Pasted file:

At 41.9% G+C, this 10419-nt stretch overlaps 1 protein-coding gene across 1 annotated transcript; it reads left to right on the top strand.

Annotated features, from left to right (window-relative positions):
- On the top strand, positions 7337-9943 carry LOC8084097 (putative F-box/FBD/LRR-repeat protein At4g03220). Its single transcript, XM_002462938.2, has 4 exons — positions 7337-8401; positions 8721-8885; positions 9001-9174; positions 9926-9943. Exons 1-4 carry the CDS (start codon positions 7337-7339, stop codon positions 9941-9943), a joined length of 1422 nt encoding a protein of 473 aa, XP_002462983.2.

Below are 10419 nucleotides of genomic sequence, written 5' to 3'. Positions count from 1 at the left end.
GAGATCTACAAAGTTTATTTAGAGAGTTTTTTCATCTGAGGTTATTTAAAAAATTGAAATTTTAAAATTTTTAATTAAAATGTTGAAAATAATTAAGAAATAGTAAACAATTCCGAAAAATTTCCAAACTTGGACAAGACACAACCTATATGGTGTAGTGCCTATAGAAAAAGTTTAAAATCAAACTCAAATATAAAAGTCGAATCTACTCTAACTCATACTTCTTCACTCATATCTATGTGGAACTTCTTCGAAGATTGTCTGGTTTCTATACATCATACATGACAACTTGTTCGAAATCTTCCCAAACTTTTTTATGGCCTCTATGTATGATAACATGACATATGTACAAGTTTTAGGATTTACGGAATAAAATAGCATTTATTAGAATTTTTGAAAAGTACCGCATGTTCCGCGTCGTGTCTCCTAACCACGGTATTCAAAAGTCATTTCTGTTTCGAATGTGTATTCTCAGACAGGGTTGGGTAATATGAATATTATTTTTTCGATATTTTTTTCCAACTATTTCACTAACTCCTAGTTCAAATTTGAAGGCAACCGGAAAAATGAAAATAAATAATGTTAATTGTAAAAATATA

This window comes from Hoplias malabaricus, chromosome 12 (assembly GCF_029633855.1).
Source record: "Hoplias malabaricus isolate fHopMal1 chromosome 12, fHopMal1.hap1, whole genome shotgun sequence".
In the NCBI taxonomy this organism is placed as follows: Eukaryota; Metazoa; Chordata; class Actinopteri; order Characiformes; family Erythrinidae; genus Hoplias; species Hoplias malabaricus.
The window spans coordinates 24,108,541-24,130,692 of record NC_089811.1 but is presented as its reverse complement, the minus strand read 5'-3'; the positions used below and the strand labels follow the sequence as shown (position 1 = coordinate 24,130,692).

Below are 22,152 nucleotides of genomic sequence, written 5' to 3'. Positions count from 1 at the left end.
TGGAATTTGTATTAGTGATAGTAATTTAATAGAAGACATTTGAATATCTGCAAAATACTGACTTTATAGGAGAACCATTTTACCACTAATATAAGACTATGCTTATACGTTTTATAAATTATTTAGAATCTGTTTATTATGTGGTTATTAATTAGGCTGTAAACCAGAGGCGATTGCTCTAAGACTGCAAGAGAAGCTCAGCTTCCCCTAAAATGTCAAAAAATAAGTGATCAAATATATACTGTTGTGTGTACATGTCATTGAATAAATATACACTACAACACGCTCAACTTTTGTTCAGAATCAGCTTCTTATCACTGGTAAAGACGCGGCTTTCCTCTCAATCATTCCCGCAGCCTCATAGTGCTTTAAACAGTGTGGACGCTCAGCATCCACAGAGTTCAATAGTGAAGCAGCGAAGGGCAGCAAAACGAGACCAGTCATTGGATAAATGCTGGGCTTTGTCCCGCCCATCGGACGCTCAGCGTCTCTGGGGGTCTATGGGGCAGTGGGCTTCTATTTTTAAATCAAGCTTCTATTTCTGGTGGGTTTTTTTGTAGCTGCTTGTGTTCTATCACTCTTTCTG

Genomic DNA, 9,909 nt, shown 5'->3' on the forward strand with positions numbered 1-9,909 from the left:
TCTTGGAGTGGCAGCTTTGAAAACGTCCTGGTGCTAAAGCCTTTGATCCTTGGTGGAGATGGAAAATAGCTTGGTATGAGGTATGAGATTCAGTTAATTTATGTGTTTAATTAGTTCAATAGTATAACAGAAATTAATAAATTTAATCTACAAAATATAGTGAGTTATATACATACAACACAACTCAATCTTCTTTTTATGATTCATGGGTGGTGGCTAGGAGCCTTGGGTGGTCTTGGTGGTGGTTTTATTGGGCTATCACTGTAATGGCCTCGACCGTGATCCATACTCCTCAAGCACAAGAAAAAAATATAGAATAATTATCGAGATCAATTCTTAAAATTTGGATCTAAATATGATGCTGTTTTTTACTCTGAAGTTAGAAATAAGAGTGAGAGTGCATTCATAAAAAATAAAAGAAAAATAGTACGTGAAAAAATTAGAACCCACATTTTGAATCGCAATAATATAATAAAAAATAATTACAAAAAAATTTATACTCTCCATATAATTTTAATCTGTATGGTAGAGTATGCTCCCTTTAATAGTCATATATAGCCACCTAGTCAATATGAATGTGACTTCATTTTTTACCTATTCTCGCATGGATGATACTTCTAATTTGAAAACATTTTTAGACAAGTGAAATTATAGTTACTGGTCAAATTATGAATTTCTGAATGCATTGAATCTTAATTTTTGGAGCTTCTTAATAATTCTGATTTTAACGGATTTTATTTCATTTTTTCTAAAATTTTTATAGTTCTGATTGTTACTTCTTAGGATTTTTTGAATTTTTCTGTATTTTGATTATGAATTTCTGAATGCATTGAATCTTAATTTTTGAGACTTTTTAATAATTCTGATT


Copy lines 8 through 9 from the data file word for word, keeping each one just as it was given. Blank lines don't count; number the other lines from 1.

In the NCBI taxonomy this organism is placed as follows: Eukaryota; Metazoa; Chordata; class Actinopteri; order Characiformes; family Erythrinidae; genus Hoplias; species Hoplias malabaricus.
The window spans coordinates 24,108,541-24,130,692 of record NC_089811.1 but is presented as its reverse complement, the minus strand read 5'-3'; the positions used below and the strand labels follow the sequence as shown (position 1 = coordinate 24,130,692).